Vishnu, the odd-job man in a Bombay apartment block, lies dying on the staircase landing. Around him the lives of the apartment dwellers unfold - the warring housewives on the first floor, the lovesick teenagers on the second, and the widower, alone and quietly grieving at the top of the building. In a fevered state Vishnu looks back on his love ...
Vishnu, the odd-job man in a Bombay apartment block, lies dying on the staircase landing. Around him the lives of the apartment dwellers unfold - the warring housewives on the first floor, the lovesick teenagers on the second, and the widower, alone and quietly grieving at the top of the building. In a fevered state Vishnu looks back on his love affair with the seductive Padmini and comedy becomes tragedy as his life draws to a close.
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Publishers Weekly, 2000-11-06 Visualizing a village, a hotel or an apartment building as a microcosm of society is not a new concept to writers, but few have invested their fiction with such luminous language, insight into character and grasp of cultural construct as Suri does in his debut. The inhabitants of a small apartment building in Bombay are motivated by concerns ranging from social status to spiritual transcendence while their alcoholic houseboy, Vishnu, lies dying on the staircase landing. During a span of 24 hours, Vishnu's body becomes the fulcrum for a series of crises, some tragic, some farcical, that reflect both the folly and nobility of human conduct. To the perpetually quarreling first-floor tenants, Mrs. Pathak and Mrs. Asrani, Vishnu is a recipient of grudging charity and casual calumny; each justifies her refusal to pay for his hospitalization. Though locked in perpetual bickering, the women are united in their prejudice against their upstairs neighbors, the Jahals, who are Muslims. While Mr. Jahal seeks to test his intellectual agnosticism by seeking spiritual enlightenment, his son, Samil, and the Asranis' spoiled, willful daughter, Kavita, prepare to defy their families by running away together. On the third floor, reclusive widower Vinod Taneja still mourns his young wife, Sheetal; their story of tentative love blossoming into deep devotion and truncated by early death is an exquisite cameo of a marital relationship. Interspersed are Vishnu's lyrically rendered thoughts as his soul leaves his body and begins a slow ascent of the apartment stairs, rising through the stages of existence as he relives memories of his gentle mother and his passion for the prostitute Padmina. Suril has a discerning eye for human foibles, an empathetic knowledge of domestic interaction and an instinctive understanding of the caste-nuanced traditions of Indian society. The excesses of life in that countryDthe oppressive heat, the mixture of superstitions and religious fanaticism, the social crueltyDpermeate the atmospheric narrative. By turns charming and funny, searing and poignant, dramatic and farcical, this fluid novel is an irresistible blend of realism, mysticism and religious metaphor, a parable of the universal conditions of human life. Agent, Nicole Aragi. (Jan.) Copyright 2000 Cahners Business Information.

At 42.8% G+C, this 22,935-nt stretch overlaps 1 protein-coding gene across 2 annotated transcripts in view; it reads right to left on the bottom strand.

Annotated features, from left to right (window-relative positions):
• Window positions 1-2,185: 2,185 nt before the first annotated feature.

Publishers Weekly, 2001-04-02 This is a remarkable first novel, whose lyric prose is further enhanced by Lee's soft, mesmerizing reading. The story hinges on the comatose alcoholic Vishnu, who lays dying on the first floor landing of the Bombay apartment building for which he is the houseboy. Suri has fashioned Vishnu as the conduit to each and all of the book's vibrant characters and their intertwined comic, tragic and melodramatic stories. Vishnu enables listeners to move easily through the real, the mystical, the metaphoric; as he gradually slips down into death, he crawls slowly up the stairs, recalling fine and funny scenes of his youth and early manhood. Even listeners unfamiliar with India's religions and the Hindu trinity of Brahma the creator, Vishnu the preserver and Shiva the destroyer will marvel at Suri's ability to reveal the tapestry and nuances of Indian culture through the activity contained in one small apartment building, to which Lee's rich and myriad Indian accents add atmosphere and humor. Simultaneous release with the Norton hardcover (Forecasts, Nov. 6, 2000). (Jan.) (c) Copyright PWxyz, LLC. All rights reserved
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